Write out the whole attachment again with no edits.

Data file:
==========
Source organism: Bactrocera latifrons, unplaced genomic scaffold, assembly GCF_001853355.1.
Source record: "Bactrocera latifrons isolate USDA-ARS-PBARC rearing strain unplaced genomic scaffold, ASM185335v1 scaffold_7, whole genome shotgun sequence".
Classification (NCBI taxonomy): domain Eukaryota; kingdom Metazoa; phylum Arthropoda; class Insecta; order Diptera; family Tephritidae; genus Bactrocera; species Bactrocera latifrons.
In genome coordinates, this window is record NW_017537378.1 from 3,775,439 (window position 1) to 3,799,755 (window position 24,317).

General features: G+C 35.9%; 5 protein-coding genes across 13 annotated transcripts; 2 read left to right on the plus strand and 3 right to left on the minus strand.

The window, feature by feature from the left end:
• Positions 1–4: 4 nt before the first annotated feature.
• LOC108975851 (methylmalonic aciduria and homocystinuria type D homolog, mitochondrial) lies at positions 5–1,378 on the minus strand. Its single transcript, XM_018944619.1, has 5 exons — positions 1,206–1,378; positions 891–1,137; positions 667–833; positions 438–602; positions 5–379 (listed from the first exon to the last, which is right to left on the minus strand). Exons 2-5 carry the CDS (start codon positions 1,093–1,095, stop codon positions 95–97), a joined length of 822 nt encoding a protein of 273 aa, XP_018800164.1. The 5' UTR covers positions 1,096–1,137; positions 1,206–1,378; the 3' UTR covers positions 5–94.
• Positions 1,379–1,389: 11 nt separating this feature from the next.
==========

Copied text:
Source organism: Bactrocera latifrons, unplaced genomic scaffold, assembly GCF_001853355.1.
Source record: "Bactrocera latifrons isolate USDA-ARS-PBARC rearing strain unplaced genomic scaffold, ASM185335v1 scaffold_7, whole genome shotgun sequence".
Classification (NCBI taxonomy): domain Eukaryota; kingdom Metazoa; phylum Arthropoda; class Insecta; order Diptera; family Tephritidae; genus Bactrocera; species Bactrocera latifrons.
In genome coordinates, this window is record NW_017537378.1 from 3,775,439 (window position 1) to 3,799,755 (window position 24,317).

General features: G+C 35.9%; 5 protein-coding genes across 13 annotated transcripts; 2 read left to right on the plus strand and 3 right to left on the minus strand.

The window, feature by feature from the left end:
• Positions 1–4: 4 nt before the first annotated feature.
• LOC108975851 (methylmalonic aciduria and homocystinuria type D homolog, mitochondrial) lies at positions 5–1,378 on the minus strand. Its single transcript, XM_018944619.1, has 5 exons — positions 1,206–1,378; positions 891–1,137; positions 667–833; positions 438–602; positions 5–379 (listed from the first exon to the last, which is right to left on the minus strand). Exons 2-5 carry the CDS (start codon positions 1,093–1,095, stop codon positions 95–97), a joined length of 822 nt encoding a protein of 273 aa, XP_018800164.1. The 5' UTR covers positions 1,096–1,137; positions 1,206–1,378; the 3' UTR covers positions 5–94.
• Positions 1,379–1,389: 11 nt separating this feature from the next.